Rawls develops his argument for the priority of liberty in a way that might seem to promise an explanation of why he thinks the principle of fair equality of opportunity should take priority over the difference principle. He argues that in a just society the basis of self-respect for all is secured by the public affirmation of equal citizenship, which requires enshrining the basic liberties in public institutions.24 Might it be argued in a parallel way that the basis for self-respect for all can be secured only if the principle of fair equality of opportunity is also enshrined in society’s basic institutions? It is hard to see how this position could be sustained. Rawls faces a dilemma. Either the social basis of self-respect can be secured simply by institutionalising the principle of equal liberty or it cannot. If it can, then the social basis of self-respect does not require institutionalising the principle of fair equality of opportunity. On the other hand, if the social basis of self-respect cannot be secured simply by institutionalising the principle of equal liberty, the question immediately arises of why we should think it will be best secured by enshrining the principle of fair equality of opportunity and giving it lexical priority over the difference principle. For once we have moved away from the assumption that the principle of equal liberty suffices, it is hard to see how we could justifiably rule out the possibility that the basis for the self-respect of the worst off group might sometimes be better secured by giving priority to the difference principle rather than the principle of fair equality of opportunity in matters of institutional design.25 Why is access to advantaged social positions, understood in Rawls’s terms, supposed to be so much more important for securing self-respect than making the worst off as well off as it is possible for them to be in terms of their share of wealth and income?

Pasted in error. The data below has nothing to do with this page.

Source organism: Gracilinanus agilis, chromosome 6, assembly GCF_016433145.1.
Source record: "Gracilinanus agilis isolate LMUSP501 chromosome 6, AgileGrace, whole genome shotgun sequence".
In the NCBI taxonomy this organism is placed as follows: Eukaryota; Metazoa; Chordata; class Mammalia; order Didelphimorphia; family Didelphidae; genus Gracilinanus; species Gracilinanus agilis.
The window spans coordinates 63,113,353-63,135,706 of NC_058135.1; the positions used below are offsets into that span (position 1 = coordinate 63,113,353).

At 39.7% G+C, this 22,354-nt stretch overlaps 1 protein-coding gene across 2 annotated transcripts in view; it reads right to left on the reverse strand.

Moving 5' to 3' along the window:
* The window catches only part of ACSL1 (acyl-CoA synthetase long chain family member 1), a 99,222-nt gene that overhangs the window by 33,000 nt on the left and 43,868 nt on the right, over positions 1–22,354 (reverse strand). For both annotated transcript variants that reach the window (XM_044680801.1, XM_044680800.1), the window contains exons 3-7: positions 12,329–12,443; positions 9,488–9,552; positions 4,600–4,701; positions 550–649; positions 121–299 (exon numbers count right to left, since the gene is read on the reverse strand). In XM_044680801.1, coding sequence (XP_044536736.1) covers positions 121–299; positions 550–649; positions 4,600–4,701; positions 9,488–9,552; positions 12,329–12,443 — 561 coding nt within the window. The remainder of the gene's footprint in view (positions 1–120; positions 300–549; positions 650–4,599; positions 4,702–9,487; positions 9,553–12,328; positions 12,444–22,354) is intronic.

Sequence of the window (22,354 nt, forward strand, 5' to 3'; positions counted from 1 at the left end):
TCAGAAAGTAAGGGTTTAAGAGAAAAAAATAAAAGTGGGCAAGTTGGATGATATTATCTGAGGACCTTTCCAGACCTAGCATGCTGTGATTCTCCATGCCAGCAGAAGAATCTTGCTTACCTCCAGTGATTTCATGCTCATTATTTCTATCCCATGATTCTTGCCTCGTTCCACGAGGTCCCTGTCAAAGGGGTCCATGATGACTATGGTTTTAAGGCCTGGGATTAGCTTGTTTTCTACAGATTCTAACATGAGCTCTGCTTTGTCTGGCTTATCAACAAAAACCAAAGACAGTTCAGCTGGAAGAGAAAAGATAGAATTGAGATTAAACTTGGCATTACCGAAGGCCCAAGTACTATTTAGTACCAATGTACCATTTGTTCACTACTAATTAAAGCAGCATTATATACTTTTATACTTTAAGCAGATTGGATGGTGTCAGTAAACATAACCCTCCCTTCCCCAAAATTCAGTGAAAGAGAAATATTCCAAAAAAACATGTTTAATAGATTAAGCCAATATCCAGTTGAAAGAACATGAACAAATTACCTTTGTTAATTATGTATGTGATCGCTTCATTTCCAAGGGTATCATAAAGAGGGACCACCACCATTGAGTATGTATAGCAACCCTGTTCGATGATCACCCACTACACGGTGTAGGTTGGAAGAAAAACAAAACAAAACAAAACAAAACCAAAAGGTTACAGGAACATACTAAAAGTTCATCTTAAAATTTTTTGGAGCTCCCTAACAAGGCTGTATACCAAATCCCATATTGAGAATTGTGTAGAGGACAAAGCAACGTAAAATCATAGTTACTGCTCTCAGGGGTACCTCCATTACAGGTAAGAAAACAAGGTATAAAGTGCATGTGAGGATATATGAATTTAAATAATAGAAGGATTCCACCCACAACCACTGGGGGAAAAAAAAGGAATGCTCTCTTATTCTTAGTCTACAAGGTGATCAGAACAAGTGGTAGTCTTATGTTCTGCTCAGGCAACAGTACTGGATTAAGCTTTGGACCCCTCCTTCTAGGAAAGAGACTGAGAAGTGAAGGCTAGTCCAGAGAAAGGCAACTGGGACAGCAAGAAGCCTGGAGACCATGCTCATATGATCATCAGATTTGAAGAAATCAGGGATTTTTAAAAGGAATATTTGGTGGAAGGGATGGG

Rawls does present a further reason for thinking that access to advantaged social positions is of particular importance. He points out that they may be valuable not just as a means of securing material goods but also as a means of securing rewarding jobs and hence self-realisation: